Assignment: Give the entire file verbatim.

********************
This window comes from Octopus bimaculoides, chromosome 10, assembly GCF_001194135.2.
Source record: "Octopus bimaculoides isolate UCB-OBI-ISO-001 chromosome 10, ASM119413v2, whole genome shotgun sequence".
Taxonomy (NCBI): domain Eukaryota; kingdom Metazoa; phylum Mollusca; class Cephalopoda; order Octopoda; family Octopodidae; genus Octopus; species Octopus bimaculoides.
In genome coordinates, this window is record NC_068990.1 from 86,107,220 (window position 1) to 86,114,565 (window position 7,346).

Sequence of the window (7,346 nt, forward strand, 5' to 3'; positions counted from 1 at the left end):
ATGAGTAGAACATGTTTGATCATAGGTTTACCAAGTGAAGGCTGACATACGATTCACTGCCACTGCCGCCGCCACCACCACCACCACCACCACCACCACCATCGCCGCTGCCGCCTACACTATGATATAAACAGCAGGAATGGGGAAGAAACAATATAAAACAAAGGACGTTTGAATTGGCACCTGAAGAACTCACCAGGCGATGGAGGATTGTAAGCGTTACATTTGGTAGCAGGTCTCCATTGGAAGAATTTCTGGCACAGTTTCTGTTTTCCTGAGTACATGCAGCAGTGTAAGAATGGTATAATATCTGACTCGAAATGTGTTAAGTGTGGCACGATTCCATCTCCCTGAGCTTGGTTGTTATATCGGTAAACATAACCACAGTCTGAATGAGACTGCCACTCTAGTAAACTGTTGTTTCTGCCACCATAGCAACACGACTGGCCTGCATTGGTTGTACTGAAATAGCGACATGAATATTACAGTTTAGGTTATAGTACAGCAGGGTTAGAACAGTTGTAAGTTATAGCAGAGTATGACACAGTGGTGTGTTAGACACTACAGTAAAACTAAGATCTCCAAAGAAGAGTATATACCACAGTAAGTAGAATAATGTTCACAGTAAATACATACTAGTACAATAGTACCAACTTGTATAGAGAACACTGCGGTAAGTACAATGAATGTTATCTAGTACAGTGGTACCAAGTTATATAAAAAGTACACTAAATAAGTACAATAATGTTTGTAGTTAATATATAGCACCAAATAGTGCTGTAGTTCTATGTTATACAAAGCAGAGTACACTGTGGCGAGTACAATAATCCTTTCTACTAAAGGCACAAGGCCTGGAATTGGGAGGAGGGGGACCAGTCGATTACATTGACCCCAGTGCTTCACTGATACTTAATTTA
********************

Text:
This window comes from Octopus bimaculoides, chromosome 10, assembly GCF_001194135.2.
Source record: "Octopus bimaculoides isolate UCB-OBI-ISO-001 chromosome 10, ASM119413v2, whole genome shotgun sequence".
Taxonomy (NCBI): domain Eukaryota; kingdom Metazoa; phylum Mollusca; class Cephalopoda; order Octopoda; family Octopodidae; genus Octopus; species Octopus bimaculoides.
In genome coordinates, this window is record NC_068990.1 from 86,107,220 (window position 1) to 86,114,565 (window position 7,346).

Sequence of the window (7,346 nt, forward strand, 5' to 3'; positions counted from 1 at the left end):
ATGAGTAGAACATGTTTGATCATAGGTTTACCAAGTGAAGGCTGACATACGATTCACTGCCACTGCCGCCGCCACCACCACCACCACCACCACCACCACCATCGCCGCTGCCGCCTACACTATGATATAAACAGCAGGAATGGGGAAGAAACAATATAAAACAAAGGACGTTTGAATTGGCACCTGAAGAACTCACCAGGCGATGGAGGATTGTAAGCGTTACATTTGGTAGCAGGTCTCCATTGGAAGAATTTCTGGCACAGTTTCTGTTTTCCTGAGTACATGCAGCAGTGTAAGAATGGTATAATATCTGACTCGAAATGTGTTAAGTGTGGCACGATTCCATCTCCCTGAGCTTGGTTGTTATATCGGTAAACATAACCACAGTCTGAATGAGACTGCCACTCTAGTAAACTGTTGTTTCTGCCACCATAGCAACACGACTGGCCTGCATTGGTTGTACTGAAATAGCGACATGAATATTACAGTTTAGGTTATAGTACAGCAGGGTTAGAACAGTTGTAAGTTATAGCAGAGTATGACACAGTGGTGTGTTAGACACTACAGTAAAACTAAGATCTCCAAAGAAGAGTATATACCACAGTAAGTAGAATAATGTTCACAGTAAATACATACTAGTACAATAGTACCAACTTGTATAGAGAACACTGCGGTAAGTACAATGAATGTTATCTAGTACAGTGGTACCAAGTTATATAAAAAGTACACTAAATAAGTACAATAATGTTTGTAGTTAATATATAGCACCAAATAGTGCTGTAGTTCTATGTTATACAAAGCAGAGTACACTGTGGCGAGTACAATAATCCTTTCTACTAAAGGCACAAGGCCTGGAATTGGGAGGAGGGGGACCAGTCGATTACATTGACCCCAGTGCTTCACTGATACTTAATTTA